'AI Can Be A Hugely Democratizing Tool': Wendy Kopp Discusses Future Of Education

Zinger Key Points
  • Teach for All CEO Wendy Kopp discussed leadership skills, AI in schools and more on this week's Raz Report.
  • Teach for All recruits college graduates to teach in rural and urban schools for two years following graduation.

What are the most important skills held by the next generation’s leaders? How can we empower disadvantaged communities through education? What place does AI have in education? CEO and Co-Founder of Teach for All, Wendy Kopp, discussed all of these questions and more in this week’s edition of “The Raz Report.”

Kopp’s Education Journey: After graduating from Princeton University in 1989, Kopp founded Teach for America, a program that empowers recent college graduates to provide educational opportunities to those in need. In 2007, Kopp co-founded Teach for All, a global network of 62 organizations (including Teach for America) dedicated to making a difference globally.

Teach for All is a program that recruits promising college graduates to two years of teaching in rural and urban schools.

Kopp noted that when she attended college, she was displeased with the recruitment culture that led the nation’s top students to work at banks and consulting firms following graduation. Kopp believed that addressing inequities and making a real difference aligned better with her generation’s goals.

The Next Generation: Kopp outlined specific traits in the next generation that she believes are indicative of their potential to become future difference-makers.

“We’re looking for people who have taken on big things and have figured out what they can control and have driven towards those big, ambitious things, because that’s what it takes to succeed with kids, especially in very under-resourced systems that really weren’t set up to meet their extra needs,” Kopp told Benzinga co-founder Jason Raznick.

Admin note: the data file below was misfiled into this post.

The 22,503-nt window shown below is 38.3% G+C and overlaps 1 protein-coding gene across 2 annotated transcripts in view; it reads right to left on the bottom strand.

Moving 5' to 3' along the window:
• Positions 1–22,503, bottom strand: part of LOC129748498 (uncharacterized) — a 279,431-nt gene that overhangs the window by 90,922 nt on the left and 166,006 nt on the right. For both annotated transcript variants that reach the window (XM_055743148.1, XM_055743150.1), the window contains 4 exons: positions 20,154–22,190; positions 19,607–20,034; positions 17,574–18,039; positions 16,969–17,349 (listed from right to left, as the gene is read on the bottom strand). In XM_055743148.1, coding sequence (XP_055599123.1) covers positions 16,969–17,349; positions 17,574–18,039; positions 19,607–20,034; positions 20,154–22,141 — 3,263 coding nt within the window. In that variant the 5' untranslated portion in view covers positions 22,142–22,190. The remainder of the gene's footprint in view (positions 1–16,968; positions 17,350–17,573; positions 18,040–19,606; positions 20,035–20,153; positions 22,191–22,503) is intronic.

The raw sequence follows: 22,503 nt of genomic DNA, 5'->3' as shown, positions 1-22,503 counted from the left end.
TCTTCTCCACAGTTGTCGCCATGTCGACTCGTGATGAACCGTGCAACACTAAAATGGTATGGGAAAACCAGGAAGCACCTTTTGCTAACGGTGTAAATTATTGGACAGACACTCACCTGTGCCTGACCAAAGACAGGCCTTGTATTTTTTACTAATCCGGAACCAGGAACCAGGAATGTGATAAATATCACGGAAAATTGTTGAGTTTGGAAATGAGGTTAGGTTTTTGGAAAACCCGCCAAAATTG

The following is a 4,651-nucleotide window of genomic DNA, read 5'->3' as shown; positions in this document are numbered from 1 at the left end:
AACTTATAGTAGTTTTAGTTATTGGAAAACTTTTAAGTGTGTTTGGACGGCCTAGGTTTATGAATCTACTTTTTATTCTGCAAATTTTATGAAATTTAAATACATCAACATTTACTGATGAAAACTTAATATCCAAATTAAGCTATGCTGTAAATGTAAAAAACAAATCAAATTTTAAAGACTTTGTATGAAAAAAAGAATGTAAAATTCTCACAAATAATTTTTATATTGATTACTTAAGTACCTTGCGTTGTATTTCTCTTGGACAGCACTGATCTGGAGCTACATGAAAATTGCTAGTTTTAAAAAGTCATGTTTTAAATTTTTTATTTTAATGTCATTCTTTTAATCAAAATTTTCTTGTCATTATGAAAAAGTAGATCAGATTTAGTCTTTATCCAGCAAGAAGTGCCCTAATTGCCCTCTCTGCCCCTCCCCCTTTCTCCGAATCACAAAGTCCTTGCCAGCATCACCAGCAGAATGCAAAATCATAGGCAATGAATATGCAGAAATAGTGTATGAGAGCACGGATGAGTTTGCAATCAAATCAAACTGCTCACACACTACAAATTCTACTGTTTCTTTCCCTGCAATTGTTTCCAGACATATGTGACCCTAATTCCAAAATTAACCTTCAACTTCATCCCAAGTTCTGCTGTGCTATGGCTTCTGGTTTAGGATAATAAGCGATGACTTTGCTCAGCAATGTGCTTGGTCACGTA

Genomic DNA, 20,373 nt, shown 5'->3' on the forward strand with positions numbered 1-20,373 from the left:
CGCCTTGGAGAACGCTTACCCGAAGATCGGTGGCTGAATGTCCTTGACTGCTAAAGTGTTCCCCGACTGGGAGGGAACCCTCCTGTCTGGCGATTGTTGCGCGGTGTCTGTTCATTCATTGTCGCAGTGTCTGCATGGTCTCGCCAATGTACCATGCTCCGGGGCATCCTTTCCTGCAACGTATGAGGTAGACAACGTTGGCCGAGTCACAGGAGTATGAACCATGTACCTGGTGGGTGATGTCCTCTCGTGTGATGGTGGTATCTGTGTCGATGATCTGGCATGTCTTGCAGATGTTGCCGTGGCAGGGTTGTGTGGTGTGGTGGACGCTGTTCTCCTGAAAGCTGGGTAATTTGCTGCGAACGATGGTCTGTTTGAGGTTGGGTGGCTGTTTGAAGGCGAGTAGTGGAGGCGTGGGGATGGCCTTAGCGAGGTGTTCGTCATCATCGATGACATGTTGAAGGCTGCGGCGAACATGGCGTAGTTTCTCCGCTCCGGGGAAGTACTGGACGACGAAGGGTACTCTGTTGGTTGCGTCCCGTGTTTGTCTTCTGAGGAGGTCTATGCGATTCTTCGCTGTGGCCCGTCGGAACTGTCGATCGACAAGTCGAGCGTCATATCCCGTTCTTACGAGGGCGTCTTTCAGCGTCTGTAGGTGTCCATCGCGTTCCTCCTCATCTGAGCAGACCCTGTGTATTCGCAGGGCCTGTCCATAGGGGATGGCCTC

Kopp pointed to relationship-building as another important skill.

“We’re looking for people who are very relational. We find that people who form relationships with their students, the students families, the other teachers in the schools, with each other, who look for help. That’s a huge, huge differentiator.”

Empowering Disadvantaged Communities: The COVID-19 pandemic exacerbated several of the inequalities inherent to the United States’ educational system. Kopp discussed the next step in addressing inequalities and injustices.

“Like, we need to really prioritize education at a different level,” Kopp said. “And that means everything from, you know, everything from who we think should be part of this education workforce to how much we invest in it, to how we think about the very purpose of education. Like, we need to reset on the whole picture.”

AI in Education: Tools such as OpenAI’s ChatGPT have fundamentally changed educational dynamics. While some are pessimistic about AI’s future in education, Kopp believes that it can “be a hugely democratizing tool.”

Kopp believes that AI can make teaching and learning easier and more accessible. However, she also emphasized the necessity of having strong educational foundations in place dedicated to learning, equity and excellence.

Also Read: Was Cathie Wood Right About Crypto As An Issue In 2024 White House Race? ‘You Can’t Be On The Wrong Side Of Young People And Win An Election’

Photo: Benzinga

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